Plans to introduce sleeker trains may not be implemented any time soon, but the Western Railway is all set to substitute its outdated auxiliary warning system (AWS) with the safety mechanism used in European trains, train protection and warning system (TPWS).
The proposed mechanism is a digital monitoring system and requires less maintenance than the auxiliary warning system.
It will help prevent collision of trains and make their run safer.
“We are in the final stages of examining the train protection and warning system and if things go as planned, then we could begin replacing the existing system within three months. However, it would take at least two years for its complete installation on the WR,” said Sharat Chandrayan, chief PRO, WR.
The replacement was proposed in August 2009, when a local train rammed into a stationary train at Mahim station. Several railway officials then opined that the existing auxiliary warning system, a technology first introduced by the WR in 1986-87 had become outdated and needed to be replaced.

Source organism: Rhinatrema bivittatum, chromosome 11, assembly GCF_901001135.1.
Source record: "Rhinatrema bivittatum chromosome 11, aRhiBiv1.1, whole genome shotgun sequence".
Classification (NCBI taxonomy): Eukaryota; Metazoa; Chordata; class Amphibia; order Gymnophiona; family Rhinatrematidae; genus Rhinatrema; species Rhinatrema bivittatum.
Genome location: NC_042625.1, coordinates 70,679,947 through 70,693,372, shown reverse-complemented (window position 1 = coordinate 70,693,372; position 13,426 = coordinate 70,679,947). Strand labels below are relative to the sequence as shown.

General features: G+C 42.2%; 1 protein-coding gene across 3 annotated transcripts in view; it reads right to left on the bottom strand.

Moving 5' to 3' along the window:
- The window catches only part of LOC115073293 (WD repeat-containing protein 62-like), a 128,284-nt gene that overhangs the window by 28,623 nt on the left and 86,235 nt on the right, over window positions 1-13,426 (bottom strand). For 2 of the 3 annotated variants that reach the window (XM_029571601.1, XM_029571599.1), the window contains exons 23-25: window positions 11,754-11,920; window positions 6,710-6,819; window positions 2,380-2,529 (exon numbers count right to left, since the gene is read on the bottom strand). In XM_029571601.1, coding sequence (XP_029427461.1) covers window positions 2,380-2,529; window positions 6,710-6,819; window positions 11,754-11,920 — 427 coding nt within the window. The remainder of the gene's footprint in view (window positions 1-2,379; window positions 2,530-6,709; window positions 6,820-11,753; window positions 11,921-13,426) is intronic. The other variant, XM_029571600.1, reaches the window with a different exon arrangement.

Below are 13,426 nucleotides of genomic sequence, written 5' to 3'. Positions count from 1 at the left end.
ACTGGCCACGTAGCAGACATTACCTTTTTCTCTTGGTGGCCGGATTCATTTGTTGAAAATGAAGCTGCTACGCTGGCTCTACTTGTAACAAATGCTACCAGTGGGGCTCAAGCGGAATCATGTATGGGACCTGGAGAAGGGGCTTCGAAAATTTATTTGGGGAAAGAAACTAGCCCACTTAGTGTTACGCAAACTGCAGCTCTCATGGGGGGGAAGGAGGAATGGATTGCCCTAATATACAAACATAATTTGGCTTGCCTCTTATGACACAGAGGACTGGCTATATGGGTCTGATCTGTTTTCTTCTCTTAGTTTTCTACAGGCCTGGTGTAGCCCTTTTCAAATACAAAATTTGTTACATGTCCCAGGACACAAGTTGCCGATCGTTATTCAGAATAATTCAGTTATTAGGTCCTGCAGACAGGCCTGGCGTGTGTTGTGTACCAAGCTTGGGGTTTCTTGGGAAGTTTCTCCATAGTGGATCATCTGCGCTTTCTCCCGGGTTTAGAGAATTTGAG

Despite this recommendation, the WR failed to introduce this monitoring system. It recently called tenders to replace old and dilapidated safety system on the Churchgate-Virar stretch, at a cost of Rs 78.75 lakh. These two systems are similar in operational, but different in their mechanism which makes train protection and warning system superior.
There are 508 AWS on the Churchgate-Virar stretch, on both slow and fast lines. On an average, each of these auxiliary warning systems is fitted on tracks at a distance of 700m close to a signal.